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5 May 2021 - 5 May 2021

1:00PM - 2:00PM

Online seminar using Zoom

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Part of the School of Education Research Seminar Series.

Principal Ambidexterity: Exploring and Exploiting in dynamic Contexts

Dr Marcus Pietsch, Professorship of Education, Leuphana University,  Germany 

Professor Pierre Tulowitzki, Chair of Educational Management and School Improvement at the FHNW University of Applied Sciences and Arts Northwestern Switzerland 

This will be a virtual seminar using Zoom.  Contact for details about how to take part.

Schools are learning organizations that must respond quickly and flexibly to their dynamic environments without losing sight of everyday duties. Thus, schools need to handle the tension between exploring new possibilities (learning and changing) and exploiting existing accomplishments (routine and repetition). March described this tension, which later came to be known as ambidexterity, noting that the “basic problem confronting an organization is to engage in sufficient exploitation to ensure its current viability and, at the same time, devote enough energy to exploration to ensure its future viability”[1].

In this regard, a key challenge is the tendency to favor exploitation over exploration, as the former offers predictability and success, at least over the short term. Exploration, by contrast, is marked by short-term inefficiency, uncertainty and occasional failures. However, organizations focusing solely on exploitation are likely to fail in the long run because they are unable to cope with change. Engaging simultaneously in both processes respective activities is viewed crucial for the success and long-term survival of organizations, particularly in competitive, more dynamic and unpredictable contexts where the likelihood of a disruptive change that renders current methods or products obsolete is considered higher.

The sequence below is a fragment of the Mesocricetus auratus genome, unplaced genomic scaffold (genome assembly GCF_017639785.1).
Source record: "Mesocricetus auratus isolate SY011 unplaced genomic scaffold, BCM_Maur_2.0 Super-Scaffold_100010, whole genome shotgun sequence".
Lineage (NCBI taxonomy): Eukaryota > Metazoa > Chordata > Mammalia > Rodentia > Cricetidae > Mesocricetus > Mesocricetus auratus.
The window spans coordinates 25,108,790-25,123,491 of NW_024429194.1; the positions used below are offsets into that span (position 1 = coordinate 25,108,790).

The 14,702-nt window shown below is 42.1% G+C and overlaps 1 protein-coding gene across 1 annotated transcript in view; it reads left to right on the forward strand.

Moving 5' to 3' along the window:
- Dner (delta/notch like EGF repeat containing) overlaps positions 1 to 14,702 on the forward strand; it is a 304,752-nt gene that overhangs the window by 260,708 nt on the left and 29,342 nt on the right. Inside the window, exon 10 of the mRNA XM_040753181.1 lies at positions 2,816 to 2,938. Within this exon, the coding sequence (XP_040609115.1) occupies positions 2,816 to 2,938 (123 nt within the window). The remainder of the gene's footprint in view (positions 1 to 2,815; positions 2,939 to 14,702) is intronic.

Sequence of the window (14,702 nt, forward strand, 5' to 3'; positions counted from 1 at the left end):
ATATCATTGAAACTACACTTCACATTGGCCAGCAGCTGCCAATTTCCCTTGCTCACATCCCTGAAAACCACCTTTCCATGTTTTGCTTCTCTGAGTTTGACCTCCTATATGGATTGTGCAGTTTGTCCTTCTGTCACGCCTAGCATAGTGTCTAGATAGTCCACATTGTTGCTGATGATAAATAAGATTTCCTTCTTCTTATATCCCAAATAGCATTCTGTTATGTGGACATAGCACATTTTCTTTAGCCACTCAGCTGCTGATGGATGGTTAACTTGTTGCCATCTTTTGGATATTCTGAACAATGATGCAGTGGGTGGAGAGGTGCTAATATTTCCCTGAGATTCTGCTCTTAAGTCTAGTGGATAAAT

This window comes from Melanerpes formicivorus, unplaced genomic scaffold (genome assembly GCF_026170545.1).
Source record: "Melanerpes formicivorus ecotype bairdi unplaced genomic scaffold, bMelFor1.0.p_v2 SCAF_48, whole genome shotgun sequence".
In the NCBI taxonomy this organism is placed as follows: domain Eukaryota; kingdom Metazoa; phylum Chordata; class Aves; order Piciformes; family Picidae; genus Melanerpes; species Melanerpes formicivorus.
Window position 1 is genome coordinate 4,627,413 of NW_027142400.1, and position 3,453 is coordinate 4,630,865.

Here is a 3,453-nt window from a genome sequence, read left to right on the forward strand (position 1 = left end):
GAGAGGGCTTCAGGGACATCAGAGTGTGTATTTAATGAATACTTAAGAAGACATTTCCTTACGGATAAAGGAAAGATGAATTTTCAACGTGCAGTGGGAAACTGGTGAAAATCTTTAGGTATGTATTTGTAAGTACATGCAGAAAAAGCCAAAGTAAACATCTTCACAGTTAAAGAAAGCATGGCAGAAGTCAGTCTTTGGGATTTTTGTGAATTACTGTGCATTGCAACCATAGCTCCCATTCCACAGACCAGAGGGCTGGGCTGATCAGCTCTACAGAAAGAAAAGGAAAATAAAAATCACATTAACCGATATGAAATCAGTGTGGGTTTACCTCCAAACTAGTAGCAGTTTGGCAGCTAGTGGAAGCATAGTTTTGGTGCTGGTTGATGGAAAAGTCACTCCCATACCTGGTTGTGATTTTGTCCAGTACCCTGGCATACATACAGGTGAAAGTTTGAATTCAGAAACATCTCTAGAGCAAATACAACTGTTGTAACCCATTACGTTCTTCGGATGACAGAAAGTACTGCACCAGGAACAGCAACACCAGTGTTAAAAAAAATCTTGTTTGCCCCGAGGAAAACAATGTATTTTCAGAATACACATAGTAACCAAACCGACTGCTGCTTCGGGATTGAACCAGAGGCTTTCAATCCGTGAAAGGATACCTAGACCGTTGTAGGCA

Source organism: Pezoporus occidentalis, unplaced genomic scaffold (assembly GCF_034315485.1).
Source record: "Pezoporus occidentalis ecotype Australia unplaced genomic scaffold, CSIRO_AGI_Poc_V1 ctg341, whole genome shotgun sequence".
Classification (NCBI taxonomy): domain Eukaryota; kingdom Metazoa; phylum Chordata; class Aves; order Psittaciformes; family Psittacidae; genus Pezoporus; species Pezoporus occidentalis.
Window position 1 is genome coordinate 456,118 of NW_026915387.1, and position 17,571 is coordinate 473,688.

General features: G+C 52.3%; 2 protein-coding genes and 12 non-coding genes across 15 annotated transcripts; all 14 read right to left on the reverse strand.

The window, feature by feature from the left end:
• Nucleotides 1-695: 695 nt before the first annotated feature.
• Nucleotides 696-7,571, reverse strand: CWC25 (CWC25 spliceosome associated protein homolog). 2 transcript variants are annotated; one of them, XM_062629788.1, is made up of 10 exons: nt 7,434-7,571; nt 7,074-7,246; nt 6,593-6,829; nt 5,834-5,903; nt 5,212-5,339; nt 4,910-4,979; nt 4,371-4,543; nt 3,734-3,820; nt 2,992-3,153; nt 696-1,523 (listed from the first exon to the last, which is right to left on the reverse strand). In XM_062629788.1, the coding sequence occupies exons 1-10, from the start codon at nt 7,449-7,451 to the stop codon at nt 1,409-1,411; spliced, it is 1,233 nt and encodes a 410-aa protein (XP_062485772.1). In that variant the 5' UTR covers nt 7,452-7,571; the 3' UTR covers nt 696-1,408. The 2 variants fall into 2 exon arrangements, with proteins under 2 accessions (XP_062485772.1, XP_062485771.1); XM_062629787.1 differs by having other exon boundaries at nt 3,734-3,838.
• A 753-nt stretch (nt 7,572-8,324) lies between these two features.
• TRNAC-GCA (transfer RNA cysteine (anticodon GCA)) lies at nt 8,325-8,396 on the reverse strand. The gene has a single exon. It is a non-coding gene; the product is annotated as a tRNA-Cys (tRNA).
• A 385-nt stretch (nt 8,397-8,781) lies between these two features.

This holds true not only for organizations but also for their managers and leaders, as organizational ambidexterity is rooted in the ambidextrous behaviors of employees, which is characterized by integrative and paradoxical thinking or quickly shifting between entrepreneurial and administrative leadership roles. While there have recently been several studies that examine ambidexterity in the public sector, there is a lack of relevant research with regard to schools and, especially, to principals.

In this research seminar, we will therefore discuss the concept of ambidexterity in the context of education and provide insights into our research in this area. In doing so, we will present findings on how competition between schools affects the ambidexterity of school leaders and show how the exploitation of current knowledge and the exploration of new knowledge in the context of schooling affects how schools deal with the COVID-19 pandemic.

Further Readings:
Pietsch, M., Tulowitzki, P. & Cramer, C. (2020). Principals between Exploitation and Exploration: Results of a nation-wide study on ambidexterity of school leaders. Educational Management, Administration & Leadership. OnlineFirst:


[1] Levinthal, D. A., & March, J. G. (1993). The myopia of learning. Strategic Management Journal, 14(2), 95–112.


Dr Marcus Pietsch

Professor Pierre Tulowitzki